WILMINGTON, Del. (CBS) — Avelo Airlines remains on track to launch cheap flights from Wilmington-New Castle Airport to Florida – from $49, according to a press release, although CBS3 found a few for as cheap as $39 – Feb. 1.
Great news for local travelers, of course. Trouble is, change the name of the airline, and news like that has emerged at least three times during the past two decades, only to be followed years or even months later by news – with less fanfare – that the same airline was departing just as surely as it arrived, most recently Frontier Airlines (which continues to serve Philadelphia and Trenton-Mercer) earlier this year.
What might be different this time?
“An airline that makes a commitment – a commitment that this is where their employees will be calling home,” Stephen Williams, the airport director, said.
In other words, Wilmington will be what airlines call a “crew base” for pilots and flight attendants, which Williams said should help with reliability too.
“These folks want to get home at night,” he said.
Williams said Avelo has signed a five-year service agreement with the airport.
Flights to Fort Lauderdale, Fort Myers, Orlando, Tampa and West Palm Beach are bookable at Avelo Airlines; the airline doesn’t make its flights available on booking sites like Expedia and Kayak.
Delta launched Wilmington flights to Atlanta in June 2006, boasting the new Delaware flights made it the only airline serving all 50 states. Those flights ended in September 2007, according to a CBS3 analysis of Cirium schedule data.
Next came Frontier flights from July 2013 through April 2015. Then Frontier flights again from February 2021 through May 2022.
Compare that to Trenton, which Frontier has served consistently for a decade, or Atlantic City, which Spirit has served for 30 years.
Among commercial airports other than Philadelphia serving the Delaware Valley, why has Wilmington struggled more than the other two?
“Atlantic City and Trenton largely compete against Newark and Philadelphia, both higher-cost airports with some low-fare service,” said Ben Baldanza, who was CEO of Spirit from 2005 until 2016.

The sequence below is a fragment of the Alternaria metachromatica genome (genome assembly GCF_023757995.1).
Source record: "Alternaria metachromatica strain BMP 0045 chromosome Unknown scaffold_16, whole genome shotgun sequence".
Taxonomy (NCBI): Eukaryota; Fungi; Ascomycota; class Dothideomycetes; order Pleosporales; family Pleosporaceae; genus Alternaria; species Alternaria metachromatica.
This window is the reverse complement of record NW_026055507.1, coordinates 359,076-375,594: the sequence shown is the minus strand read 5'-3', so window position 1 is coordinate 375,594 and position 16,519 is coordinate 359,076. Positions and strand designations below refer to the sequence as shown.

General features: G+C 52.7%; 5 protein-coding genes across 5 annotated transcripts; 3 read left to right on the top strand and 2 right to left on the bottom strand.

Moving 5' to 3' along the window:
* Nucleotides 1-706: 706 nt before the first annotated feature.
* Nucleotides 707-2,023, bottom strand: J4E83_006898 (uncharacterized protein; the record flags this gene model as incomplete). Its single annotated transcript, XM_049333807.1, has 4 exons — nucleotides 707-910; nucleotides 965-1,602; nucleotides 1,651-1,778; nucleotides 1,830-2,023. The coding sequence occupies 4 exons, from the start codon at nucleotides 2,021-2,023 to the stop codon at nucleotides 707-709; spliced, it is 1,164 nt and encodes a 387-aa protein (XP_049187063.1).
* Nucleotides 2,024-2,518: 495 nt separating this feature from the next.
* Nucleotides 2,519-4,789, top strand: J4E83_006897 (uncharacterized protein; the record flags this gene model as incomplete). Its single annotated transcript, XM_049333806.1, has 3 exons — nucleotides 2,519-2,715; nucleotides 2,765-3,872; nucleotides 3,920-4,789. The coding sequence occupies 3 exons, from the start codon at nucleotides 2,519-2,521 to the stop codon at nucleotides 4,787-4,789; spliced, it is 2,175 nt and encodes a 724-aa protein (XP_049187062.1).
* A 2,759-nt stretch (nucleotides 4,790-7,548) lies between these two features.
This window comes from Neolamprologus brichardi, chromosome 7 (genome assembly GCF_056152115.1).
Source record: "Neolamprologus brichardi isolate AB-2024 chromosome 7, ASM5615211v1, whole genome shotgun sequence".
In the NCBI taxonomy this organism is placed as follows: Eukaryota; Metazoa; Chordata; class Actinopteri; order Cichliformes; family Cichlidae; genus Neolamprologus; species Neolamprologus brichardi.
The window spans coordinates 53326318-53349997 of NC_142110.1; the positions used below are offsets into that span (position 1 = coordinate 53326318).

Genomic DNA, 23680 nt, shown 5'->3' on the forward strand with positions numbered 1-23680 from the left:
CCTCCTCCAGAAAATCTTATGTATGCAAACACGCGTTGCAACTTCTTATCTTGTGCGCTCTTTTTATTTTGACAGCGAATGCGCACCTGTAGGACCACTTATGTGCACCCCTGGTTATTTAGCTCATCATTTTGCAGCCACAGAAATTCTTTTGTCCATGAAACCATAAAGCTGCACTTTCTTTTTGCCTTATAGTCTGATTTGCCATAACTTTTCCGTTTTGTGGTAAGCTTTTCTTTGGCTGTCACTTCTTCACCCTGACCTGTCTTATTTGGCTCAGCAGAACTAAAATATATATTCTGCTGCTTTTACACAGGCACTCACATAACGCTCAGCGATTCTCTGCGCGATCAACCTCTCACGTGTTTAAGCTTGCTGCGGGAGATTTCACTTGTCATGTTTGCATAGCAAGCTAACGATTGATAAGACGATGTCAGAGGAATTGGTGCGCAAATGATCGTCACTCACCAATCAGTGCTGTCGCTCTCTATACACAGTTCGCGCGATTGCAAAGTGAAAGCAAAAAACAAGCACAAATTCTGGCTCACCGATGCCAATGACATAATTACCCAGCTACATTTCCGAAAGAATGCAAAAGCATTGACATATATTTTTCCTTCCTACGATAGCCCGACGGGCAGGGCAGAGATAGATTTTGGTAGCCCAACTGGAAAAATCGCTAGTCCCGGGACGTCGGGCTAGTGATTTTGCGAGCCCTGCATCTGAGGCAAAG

Wilmington’s geography, on the other hand, means it competes against Philadelphia and Baltimore-Washington.
“And Baltimore just has lots of low-fare service,” said Baldanza, who now co-hosts the Airlines Confidential podcast and is a member of JetBlue’s board of directors. “Southwest is huge there. JetBlue, Spirit and Frontier all fly there.”
He said success breeds success: People within driving distance of Atlantic City have been flying Spirit for a generation and a half. And the airline has a maintenance base there – expensive infrastructure, which makes it less likely to cut service because of a momentary drop in demand.
Baldanza said there are also simply more people within easy driving distance of Trenton and Atlantic City – all factors that make the task tougher in Wilmington, although not impossible.
Williams said Avelo’s success will depend on marketing, not just the price of the flights but the total value of the experience – easy and cheap parking, for example. (When CBS3 visited, the airport was charging $5 per day, and it’s free for the first 60 minutes; Williams said pricing for once Avelo launches is still under evaluation.)
He said travelers will often find themselves ready to board a flight 30 to 40 minutes after getting out of their car – which to be clear, he emphasized half-jokingly, is not how long before a flight the airline and airport recommend arriving.
“We still want you to have an adequate amount of time to go through the check-in process,” Williams said. “But it is, in fact, a hassle-free experience.”
One-year-old Avelo was founded by a former executive of Allegiant Airlines – like Spirit and Frontier, a profitable “ultra-low-cost” airline but one that focuses more than Spirit, especially, on routes without direct competition.
Avelo’s largest base is at New Haven, Connecticut – south of far-busier Hartford – where service has ebbed and flowed over the years and never in the past 20 years, according to Cirium data, been as busy as it is now. From New Haven, Avelo serves a dozen cities – the five in Florida it’ll serve first from Wilmington plus others like Nashville and another Wilmington: the one near North Carolina’s Outer Banks.
“If we could really duplicate that here in Delaware and in the Delaware Valley region, this could be a hit,” Williams said.
It already is one will Bill Oakes, selling Christmas trees across the street from the airport. He flew Frontier from Wilmington to Orlando and Fort Myers while he could. When Wilmington has no service, he flies from Philadelphia or Baltimore. So the new Avelo service?
“I can’t wait to get done with Christmas trees and hop on a flight,” he said.